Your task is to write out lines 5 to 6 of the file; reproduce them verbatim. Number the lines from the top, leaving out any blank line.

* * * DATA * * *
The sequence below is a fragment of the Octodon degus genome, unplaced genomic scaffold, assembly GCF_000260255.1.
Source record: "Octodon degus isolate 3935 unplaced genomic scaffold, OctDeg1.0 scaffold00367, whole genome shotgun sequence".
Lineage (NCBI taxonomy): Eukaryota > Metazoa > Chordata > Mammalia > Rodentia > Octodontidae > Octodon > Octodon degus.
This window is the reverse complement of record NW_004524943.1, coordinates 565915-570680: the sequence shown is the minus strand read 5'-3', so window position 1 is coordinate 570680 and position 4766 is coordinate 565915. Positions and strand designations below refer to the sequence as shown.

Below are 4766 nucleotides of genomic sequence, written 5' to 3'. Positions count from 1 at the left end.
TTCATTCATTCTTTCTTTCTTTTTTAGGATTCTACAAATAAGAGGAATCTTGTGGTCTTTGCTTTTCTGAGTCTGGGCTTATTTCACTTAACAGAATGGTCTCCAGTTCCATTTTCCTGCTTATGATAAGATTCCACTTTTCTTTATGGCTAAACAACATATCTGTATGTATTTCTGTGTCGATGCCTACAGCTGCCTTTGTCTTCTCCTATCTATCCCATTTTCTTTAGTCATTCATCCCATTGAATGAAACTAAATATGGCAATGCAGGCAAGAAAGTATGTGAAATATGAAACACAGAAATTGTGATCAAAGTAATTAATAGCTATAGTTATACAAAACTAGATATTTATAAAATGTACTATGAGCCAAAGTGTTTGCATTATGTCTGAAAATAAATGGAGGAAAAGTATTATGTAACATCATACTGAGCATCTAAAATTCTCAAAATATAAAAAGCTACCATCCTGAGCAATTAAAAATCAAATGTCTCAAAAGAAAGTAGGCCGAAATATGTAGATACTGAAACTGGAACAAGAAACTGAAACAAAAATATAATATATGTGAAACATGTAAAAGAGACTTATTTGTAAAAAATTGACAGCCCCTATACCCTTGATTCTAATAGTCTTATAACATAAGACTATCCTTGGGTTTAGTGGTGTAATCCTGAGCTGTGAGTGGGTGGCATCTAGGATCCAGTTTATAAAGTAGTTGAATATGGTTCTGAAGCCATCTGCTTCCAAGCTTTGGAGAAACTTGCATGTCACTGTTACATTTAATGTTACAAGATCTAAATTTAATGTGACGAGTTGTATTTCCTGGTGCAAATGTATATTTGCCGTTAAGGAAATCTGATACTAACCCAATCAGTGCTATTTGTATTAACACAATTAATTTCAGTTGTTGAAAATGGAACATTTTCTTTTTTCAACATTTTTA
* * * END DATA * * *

Below are 4766 nucleotides of genomic sequence, written 5' to 3'. Positions count from 1 at the left end.
TTCATTCATTCTTTCTTTCTTTTTTAGGATTCTACAAATAAGAGGAATCTTGTGGTCTTTGCTTTTCTGAGTCTGGGCTTATTTCACTTAACAGAATGGTCTCCAGTTCCATTTTCCTGCTTATGATAAGATTCCACTTTTCTTTATGGCTAAACAACATATCTGTATGTATTTCTGTGTCGATGCCTACAGCTGCCTTTGTCTTCTCCTATCTATCCCATTTTCTTTAGTCATTCATCCCATTGAATGAAACTAAATATGGCAATGCAGGCAAGAAAGTATGTGAAATATGAAACACAGAAATTGTGATCAAAGTAATTAATAGCTATAGTTATACAAAACTAGATATTTATAAAATGTACTATGAGCCAAAGTGTTTGCATTATGTCTGAAAATAAATGGAGGAAAAGTATTATGTAACATCATACTGAGCATCTAAAATTCTCAAAATATAAAAAGCTACCATCCTGAGCAATTAAAAATCAAATGTCTCAAAAGAAAGTAGGCCGAAATATGTAGATACTGAAACTGGAACAAGAAACTGAAACAAAAATATAATATATGTGAAACATGTAAAAGAGACTTATTTGTAAAAAATTGACAGCCCCTATACCCTTGATTCTAATAGTCTTATAACATAAGACTATCCTTGGGTTTAGTGGTGTAATCCTGAGCTGTGAGTGGGTGGCATCTAGGATCCAGTTTATAAAGTAGTTGAATATGGTTCTGAAGCCATCTGCTTCCAAGCTTTGGAGAAACTTGCATGTCACTGTTACATTTAATGTTACAAGATCTAAATTTAATGTGACGAGTTGTATTTCCTGGTGCAAATGTATATTTGCCGTTAAGGAAATCTGATACTAACCCAATCAGTGCTATTTGTATTAACACAATTAATTTCAGTTGTTGAAAATGGAACATTTTCTTTTTTCAACATTTTTA